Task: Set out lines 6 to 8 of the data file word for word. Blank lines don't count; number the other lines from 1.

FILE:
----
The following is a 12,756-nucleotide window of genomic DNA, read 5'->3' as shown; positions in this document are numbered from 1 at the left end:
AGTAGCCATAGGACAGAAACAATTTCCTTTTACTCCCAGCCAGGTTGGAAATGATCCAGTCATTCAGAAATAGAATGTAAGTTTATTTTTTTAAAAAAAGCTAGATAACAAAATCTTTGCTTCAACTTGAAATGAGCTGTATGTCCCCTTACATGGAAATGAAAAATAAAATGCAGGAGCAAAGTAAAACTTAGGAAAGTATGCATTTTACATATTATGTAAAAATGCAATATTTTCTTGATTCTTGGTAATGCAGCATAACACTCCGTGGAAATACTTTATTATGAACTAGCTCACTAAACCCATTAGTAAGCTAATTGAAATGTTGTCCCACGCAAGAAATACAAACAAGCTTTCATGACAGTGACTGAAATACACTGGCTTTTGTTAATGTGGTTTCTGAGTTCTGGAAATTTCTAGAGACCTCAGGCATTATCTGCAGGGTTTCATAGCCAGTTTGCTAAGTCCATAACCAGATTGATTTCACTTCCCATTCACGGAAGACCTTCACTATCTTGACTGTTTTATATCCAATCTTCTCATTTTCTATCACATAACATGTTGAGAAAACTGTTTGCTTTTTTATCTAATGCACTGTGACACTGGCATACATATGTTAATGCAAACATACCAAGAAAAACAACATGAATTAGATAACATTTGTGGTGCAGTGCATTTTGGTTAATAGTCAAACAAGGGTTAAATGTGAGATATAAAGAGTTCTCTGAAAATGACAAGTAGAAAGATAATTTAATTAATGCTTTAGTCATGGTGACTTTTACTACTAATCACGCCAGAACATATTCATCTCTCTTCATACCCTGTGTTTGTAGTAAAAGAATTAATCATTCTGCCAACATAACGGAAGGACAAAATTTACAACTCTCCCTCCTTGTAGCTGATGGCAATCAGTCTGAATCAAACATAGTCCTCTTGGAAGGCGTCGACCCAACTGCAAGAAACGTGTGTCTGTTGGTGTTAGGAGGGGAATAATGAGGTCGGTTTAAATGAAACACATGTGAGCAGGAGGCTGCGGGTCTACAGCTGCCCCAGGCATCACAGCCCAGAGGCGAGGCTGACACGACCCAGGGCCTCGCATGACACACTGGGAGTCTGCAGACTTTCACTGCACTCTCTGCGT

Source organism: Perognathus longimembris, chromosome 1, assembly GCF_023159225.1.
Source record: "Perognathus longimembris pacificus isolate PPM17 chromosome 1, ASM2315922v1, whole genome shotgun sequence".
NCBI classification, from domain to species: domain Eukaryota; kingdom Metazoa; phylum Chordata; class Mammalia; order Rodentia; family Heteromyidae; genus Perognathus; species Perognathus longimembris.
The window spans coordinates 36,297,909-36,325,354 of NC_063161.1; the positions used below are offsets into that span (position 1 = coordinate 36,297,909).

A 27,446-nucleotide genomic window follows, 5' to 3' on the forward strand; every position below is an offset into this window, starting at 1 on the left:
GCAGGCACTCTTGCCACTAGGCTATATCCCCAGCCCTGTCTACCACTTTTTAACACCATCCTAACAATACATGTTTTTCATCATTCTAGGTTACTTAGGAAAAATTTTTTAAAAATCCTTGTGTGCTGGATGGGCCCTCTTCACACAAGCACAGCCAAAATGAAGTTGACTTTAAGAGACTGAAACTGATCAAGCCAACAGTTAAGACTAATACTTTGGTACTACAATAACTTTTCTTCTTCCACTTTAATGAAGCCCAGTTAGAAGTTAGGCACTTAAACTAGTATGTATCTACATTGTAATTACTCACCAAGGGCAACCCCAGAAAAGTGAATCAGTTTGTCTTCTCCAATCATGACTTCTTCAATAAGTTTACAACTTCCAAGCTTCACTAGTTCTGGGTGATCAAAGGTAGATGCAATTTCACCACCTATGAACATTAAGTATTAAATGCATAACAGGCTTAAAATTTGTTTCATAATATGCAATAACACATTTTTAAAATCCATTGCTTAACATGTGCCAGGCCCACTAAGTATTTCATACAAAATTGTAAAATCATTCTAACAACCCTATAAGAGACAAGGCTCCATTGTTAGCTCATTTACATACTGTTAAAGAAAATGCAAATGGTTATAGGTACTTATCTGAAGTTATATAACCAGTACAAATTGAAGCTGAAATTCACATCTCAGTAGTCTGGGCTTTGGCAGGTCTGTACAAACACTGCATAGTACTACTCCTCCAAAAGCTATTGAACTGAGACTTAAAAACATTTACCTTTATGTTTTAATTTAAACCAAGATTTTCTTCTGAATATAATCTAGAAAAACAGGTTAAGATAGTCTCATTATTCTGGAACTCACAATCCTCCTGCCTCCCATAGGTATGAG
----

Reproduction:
The window spans coordinates 36,297,909-36,325,354 of NC_063161.1; the positions used below are offsets into that span (position 1 = coordinate 36,297,909).

A 27,446-nucleotide genomic window follows, 5' to 3' on the forward strand; every position below is an offset into this window, starting at 1 on the left:
GCAGGCACTCTTGCCACTAGGCTATATCCCCAGCCCTGTCTACCACTTTTTAACACCATCCTAACAATACATGTTTTTCATCATTCTAGGTTACTTAGGAAAAATTTTTTAAAAATCCTTGTGTGCTGGATGGGCCCTCTTCACACAAGCACAGCCAAAATGAAGTTGACTTTAAGAGACTGAAACTGATCAAGCCAACAGTTAAGACTAATACTTTGGTACTACAATAACTTTTCTTCTTCCACTTTAATGAAGCCCAGTTAGAAGTTAGGCACTTAAACTAGTATGTATCTACATTGTAATTACTCACCAAGGGCAACCCCAGAAAAGTGAATCAGTTTGTCTTCTCCAATCATGACTTCTTCAATAAGTTTACAACTTCCAAGCTTCACTAGTTCTGGGTGATCAAAGGTAGATGCAATTTCACCACCTATGAACATTAAGTATTAAATGCATAACAGGCTTAAAATTTGTTTCATAATATGCAATAACACATTTTTAAAATCCATTGCTTAACATGTGCCAGGCCCACTAAGTATTTCATACAAAATTGTAAAATCATTCTAACAACCCTATAAGAGACAAGGCTCCATTGTTAGCTCATTTACATACTGTTAAAGAAAATGCAAATGGTTATAGGTACTTATCTGAAGTTATATAACCAGTACAAATTGAAGCTGAAATTCACATCTCAGTAGTCTGGGCTTTGGCAGGTCTGTACAAACACTGCATAGTACTACTCCTCCAAAAGCTATTGAACTGAGACTTAAAAACATTTACCTTTATGTTTTAATTTAAACCAAGATTTTCTTCTGAATATAATCTAGAAAAACAGGTTAAGATAGTCTCATTATTCTGGAACTCACAATCCTCCTGCCTCCCATAGGTATGAG